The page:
Friday, March 29, 2013

Happy Easter

This has nothing to do with bookbinding, and I don't usually post about things that are so totally unrelated, but I'm making an egg-ception today. We dyed our Easter eggs using all-natural homemade dyes this year, and I wanted to document the process so that I can refer to it, and approve upon it, again next year.

Step One
Prepare the eggs. Either hard-boil the eggs, or blow them out. I did some of each. In the end, I like the blown out hollow eggs best. Although with a toddler here who is very interested in playing with the pretty eggs, the hard-boiled eggs are more durable, of course. After the eggs were boiled/blown, I also washed them with a little soapy water. I had read that eggs have some natural oils that might alter the effectiveness of the dyes, so washing with a little soapy water would remove it.

Step Two
Make the natural dyes.
1. Purple Cabbage: I put about a cup of chopped cabbage into two cups of boiling water and then simmered it for a half hour. When it was cooled, I put it though a strainer to remove the cabbage and was left with just the liquid. (It was very purple. I was expecting purple eggs, so I also used the purple cabbage dye, slightly altered, to make a blue dye. See "Blue Plan B" below.)
2. Onion Skins: I put about a cup of yellow onion skins into two cups of boiling water and let it simmer for a half hour. When it was cool, I put it through the strainer to remove the onion skins.
3. Turmeric: I put two tablespoons of turmeric powder into two cups of boiling water and let it simmer for a half hour. When it was cool, I put it through a mesh bag to strain it, and was able to remove most of the sediment to get a pretty clear yellow liquid.
4. Beet juice from a can of beets: I had saved some of the liquid from a can of beets for this, so I used it, just as it was. I didn't boil it. But I probably should have. (I got a couple very pretty pink eggs from using this beet juice but within 24 hours, they started to turn brown and looked terrible. So I don't recommend this for dying your eggs. Boiling chopped beets to make a pink dye might be a better approach since I read about other people using beets with no complaints).
5. Spinach Juice: I had some spinach juice so I thought I'd try it to make some green eggs. I boiled it, and noticed that the water turned brown. I discarded this brown water since I didn't want to make brown eggs - I can get pretty brown eggs at the store! So, I tried using some of the raw spinach juice, but it didn't work. See "Green Plan B" note below.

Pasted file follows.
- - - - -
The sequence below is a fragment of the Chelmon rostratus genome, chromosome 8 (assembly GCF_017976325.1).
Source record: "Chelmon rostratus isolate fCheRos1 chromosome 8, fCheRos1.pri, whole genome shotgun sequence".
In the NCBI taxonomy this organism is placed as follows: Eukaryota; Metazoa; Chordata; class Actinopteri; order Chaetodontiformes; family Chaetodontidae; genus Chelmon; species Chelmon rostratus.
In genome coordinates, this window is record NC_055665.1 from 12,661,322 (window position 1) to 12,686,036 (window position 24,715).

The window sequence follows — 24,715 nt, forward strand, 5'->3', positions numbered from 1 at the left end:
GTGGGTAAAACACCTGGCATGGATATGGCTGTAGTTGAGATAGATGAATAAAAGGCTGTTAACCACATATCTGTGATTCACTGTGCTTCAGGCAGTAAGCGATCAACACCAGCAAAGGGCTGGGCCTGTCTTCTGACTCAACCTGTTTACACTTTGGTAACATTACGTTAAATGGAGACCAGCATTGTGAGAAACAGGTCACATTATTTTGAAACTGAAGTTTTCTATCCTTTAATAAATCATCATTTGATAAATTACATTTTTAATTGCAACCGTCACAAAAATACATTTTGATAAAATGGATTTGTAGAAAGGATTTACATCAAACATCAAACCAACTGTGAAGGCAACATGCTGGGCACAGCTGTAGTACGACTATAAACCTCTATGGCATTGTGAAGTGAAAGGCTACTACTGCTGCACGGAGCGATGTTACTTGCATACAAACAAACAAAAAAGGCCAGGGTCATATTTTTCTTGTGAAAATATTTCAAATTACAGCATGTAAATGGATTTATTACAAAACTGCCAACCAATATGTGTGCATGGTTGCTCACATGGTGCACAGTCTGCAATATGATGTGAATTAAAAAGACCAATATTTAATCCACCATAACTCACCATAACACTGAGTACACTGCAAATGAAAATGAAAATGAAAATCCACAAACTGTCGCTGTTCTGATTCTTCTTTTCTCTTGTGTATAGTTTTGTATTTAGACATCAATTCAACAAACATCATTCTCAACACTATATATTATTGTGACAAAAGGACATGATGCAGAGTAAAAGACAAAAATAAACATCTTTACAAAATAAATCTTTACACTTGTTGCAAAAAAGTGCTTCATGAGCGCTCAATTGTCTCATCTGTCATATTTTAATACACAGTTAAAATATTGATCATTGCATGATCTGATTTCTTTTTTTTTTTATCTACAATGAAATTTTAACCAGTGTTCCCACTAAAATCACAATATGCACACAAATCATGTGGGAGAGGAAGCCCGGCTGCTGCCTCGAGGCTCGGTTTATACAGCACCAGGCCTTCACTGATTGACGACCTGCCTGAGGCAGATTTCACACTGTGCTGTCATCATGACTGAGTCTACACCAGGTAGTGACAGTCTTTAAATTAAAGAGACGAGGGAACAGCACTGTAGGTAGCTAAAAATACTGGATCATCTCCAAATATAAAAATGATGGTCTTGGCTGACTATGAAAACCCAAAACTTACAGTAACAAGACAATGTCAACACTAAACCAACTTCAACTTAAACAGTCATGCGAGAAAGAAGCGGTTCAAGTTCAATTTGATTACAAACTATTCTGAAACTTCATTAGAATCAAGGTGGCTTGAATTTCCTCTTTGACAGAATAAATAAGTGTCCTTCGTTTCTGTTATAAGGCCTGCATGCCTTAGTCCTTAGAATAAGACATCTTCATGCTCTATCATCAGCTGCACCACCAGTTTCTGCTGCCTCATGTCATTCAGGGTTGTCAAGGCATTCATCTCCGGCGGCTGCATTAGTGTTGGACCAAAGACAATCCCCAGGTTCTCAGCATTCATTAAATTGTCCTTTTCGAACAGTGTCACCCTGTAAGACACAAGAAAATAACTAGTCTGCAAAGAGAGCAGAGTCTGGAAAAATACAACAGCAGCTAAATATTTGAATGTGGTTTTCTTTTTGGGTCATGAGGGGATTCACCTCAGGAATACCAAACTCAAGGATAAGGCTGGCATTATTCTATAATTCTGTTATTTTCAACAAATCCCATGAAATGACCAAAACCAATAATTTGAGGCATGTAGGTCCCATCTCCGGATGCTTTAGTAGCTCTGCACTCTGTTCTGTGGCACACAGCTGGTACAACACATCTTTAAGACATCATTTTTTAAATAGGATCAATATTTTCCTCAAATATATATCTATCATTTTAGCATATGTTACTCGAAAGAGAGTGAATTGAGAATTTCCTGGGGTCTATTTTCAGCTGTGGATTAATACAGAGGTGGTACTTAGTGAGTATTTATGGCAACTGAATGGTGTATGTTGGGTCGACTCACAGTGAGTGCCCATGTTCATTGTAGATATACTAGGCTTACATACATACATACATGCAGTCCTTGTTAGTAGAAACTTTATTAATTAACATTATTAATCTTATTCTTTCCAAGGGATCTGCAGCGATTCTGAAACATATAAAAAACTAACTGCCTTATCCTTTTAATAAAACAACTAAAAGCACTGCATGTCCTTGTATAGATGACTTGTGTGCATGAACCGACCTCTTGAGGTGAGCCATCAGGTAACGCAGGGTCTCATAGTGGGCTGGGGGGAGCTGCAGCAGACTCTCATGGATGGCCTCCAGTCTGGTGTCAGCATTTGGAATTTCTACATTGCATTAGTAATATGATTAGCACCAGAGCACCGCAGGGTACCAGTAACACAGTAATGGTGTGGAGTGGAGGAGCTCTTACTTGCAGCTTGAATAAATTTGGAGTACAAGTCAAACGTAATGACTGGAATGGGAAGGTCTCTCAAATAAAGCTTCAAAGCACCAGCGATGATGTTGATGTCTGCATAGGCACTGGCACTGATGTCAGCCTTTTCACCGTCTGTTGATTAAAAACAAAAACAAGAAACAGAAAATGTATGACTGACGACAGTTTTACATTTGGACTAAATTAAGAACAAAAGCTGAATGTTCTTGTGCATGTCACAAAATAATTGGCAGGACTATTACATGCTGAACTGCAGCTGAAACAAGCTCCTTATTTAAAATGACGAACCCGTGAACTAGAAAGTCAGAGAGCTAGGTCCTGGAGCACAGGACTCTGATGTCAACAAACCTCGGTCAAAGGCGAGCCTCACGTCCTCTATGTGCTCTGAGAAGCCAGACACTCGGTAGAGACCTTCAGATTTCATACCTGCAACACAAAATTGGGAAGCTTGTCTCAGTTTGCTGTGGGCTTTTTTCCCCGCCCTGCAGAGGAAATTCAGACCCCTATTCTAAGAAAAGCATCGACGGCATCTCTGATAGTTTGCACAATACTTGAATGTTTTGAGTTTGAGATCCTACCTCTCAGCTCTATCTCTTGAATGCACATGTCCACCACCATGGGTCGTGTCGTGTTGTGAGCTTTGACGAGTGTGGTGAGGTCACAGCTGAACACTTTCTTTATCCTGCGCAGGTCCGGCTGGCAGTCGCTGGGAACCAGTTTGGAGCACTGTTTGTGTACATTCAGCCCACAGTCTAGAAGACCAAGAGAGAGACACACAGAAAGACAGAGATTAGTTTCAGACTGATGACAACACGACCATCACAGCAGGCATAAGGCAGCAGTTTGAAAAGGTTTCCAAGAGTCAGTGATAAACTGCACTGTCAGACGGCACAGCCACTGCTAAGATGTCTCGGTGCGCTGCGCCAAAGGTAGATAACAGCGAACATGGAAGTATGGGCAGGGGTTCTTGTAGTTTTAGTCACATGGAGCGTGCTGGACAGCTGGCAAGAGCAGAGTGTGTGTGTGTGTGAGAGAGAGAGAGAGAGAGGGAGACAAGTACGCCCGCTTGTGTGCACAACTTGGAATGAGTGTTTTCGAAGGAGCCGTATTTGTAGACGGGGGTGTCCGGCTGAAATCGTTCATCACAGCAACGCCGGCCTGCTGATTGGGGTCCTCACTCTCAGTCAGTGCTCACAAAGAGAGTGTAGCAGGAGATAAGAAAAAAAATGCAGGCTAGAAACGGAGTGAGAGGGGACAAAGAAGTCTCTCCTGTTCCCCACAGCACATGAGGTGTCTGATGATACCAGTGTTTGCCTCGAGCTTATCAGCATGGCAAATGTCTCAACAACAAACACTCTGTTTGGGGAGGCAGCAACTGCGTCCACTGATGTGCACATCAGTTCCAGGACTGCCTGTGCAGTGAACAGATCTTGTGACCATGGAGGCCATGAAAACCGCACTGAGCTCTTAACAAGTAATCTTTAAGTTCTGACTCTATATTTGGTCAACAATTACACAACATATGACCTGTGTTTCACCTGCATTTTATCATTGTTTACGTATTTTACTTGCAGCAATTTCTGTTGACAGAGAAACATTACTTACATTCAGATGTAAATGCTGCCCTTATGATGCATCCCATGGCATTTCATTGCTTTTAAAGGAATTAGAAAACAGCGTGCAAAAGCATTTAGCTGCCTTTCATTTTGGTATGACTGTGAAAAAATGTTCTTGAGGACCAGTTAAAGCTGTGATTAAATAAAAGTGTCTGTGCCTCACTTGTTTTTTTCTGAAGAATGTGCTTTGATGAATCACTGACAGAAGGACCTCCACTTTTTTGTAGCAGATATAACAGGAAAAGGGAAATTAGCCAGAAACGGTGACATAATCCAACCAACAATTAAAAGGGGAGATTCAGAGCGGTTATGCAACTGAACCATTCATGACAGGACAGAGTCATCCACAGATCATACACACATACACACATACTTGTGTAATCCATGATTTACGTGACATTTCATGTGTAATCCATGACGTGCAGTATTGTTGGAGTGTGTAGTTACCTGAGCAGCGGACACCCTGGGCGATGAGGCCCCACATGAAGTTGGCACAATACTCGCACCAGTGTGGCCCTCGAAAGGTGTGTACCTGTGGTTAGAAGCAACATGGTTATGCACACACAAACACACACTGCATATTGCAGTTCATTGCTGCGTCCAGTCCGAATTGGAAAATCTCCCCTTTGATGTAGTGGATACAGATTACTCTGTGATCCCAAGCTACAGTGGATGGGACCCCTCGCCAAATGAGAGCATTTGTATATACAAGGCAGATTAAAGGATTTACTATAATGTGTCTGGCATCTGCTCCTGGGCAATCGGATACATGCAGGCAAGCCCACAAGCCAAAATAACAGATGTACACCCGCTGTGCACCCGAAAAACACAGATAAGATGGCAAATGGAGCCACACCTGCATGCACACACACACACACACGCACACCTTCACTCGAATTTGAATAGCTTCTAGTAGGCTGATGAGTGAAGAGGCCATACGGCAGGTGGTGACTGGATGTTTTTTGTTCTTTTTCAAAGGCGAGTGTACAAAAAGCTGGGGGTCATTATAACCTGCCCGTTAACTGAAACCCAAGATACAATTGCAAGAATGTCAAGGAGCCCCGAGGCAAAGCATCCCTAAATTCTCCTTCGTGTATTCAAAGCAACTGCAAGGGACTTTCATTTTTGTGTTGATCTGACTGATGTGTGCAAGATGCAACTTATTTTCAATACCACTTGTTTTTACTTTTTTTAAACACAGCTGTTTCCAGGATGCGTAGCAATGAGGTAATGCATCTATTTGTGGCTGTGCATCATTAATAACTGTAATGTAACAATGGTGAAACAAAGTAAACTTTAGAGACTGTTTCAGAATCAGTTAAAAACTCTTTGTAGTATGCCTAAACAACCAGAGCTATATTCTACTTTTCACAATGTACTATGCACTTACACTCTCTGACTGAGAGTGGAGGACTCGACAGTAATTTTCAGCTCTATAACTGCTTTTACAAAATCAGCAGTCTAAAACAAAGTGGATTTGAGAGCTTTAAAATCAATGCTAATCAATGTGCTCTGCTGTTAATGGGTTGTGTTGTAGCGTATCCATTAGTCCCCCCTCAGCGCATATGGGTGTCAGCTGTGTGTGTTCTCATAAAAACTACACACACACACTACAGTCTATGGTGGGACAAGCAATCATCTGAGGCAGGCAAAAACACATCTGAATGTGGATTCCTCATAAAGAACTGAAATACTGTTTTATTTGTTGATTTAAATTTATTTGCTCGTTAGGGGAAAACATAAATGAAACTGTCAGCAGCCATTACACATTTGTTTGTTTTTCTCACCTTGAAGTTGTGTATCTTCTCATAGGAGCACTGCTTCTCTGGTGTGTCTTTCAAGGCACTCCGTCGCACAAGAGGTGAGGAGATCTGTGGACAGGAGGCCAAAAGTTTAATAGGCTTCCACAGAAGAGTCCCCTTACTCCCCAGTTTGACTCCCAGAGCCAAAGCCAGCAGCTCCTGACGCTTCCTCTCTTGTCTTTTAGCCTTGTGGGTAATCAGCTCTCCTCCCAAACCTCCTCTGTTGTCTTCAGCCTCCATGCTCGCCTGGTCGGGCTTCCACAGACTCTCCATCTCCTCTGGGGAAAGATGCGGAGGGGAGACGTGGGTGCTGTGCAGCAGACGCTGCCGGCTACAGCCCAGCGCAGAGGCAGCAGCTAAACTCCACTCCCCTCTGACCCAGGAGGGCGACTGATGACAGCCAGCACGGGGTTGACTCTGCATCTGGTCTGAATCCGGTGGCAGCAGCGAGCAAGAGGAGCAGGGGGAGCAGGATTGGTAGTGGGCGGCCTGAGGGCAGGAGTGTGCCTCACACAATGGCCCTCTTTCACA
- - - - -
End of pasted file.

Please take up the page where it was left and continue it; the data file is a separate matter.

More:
Step Three
After the dyes are cool, put them into containers, such as a glass measuring cup or a jar, and add about two tablespoons of white vinegar to each container.

Step Four
Submerge the eggs in the dyes. I kept the containers in the refrigerator although I don't know if that really matters. I checked on them periodically, and found that most of the colours started to work after about a half hour. The photo just above, shows how they looked after about an hour. Look at that pretty pink! The longer they were submerged, the darker the colours became. I took out some eggs after just a couple hours and I left some for about six hours so I got different shades of each colour.

Step Five
When you are happy with the colour of the eggs, remove them from the dyes and let them dry. That's it. All done!

And go ahead, pour your leftover dyes down the drain. All natural. No harm.

A very pretty batch of Easter eggs, don't you think? In this next picture you can see what is happening to the pink egg. It started to get blotchy, then turned brown, and I threw it out yesterday when I saw that it had turned grey. I had made two pink eggs, and the same thing happened to both. Next year, I will perfect the pink egg.

Blue Plan B
I wanted to have some blue eggs. So, something from somewhere in the back of my mind, was telling me that if I added baking soda and vinegar to the purple cabbage dye, that it would turn blue. And it did! So in the photo above, the "Blue Plan B" is actually purple cabbage dye with vinegar and baking soda. If you try this, make sure you have lots of room in the container because it really fizzes up when you add the baking soda! In the end, the original purple cabbage dye (without the baking soda) also resulted in blue eggs. I thought they would be purple, but they are the darkest blues shown in the pictures here. The teal blues are the ones made with the altered purple cabbage dye.

Green Plan B
The raw spinach juice didn't work at all. After a couple hours, the eggs were still white, so I discarded the spinach juice and put "Green Plan B" into action. I had blue dye. I had yellow dye. Shouldn't I be able to combine them and get green dye? So, I made some more purple cabbage dye, added the baking soda and vinegar and got a new little batch of blue dye. I also boiled some more turmeric and got a new little batch of yellow dye. Then I mixed them together and got green! I didn't cook them as long because I was rushing a bit, so the dye was pale and consequently the eggs were also pale. But I think if I had made a more concentrated dye, I could have got brighter or darker green eggs. I will try again next year.

Perhaps someday I can connect this with a bookbinding project. I'd just have to make natural dyes for book cloth... I think the process would be very similar. Happy Easter, anyway!


Dr. Russ said...

Hey Rhonda,
I have been dyeing eggs all week so I loved this post. How about that egg shell inlay technique in bookbinder that I read about somewhere. These would be great to use for that.

A great post and Happy Easter to you as well.

Rhonda Miller said...

Thanks Russ. I'll have to look into that egg shell inlay - I have never heard about that!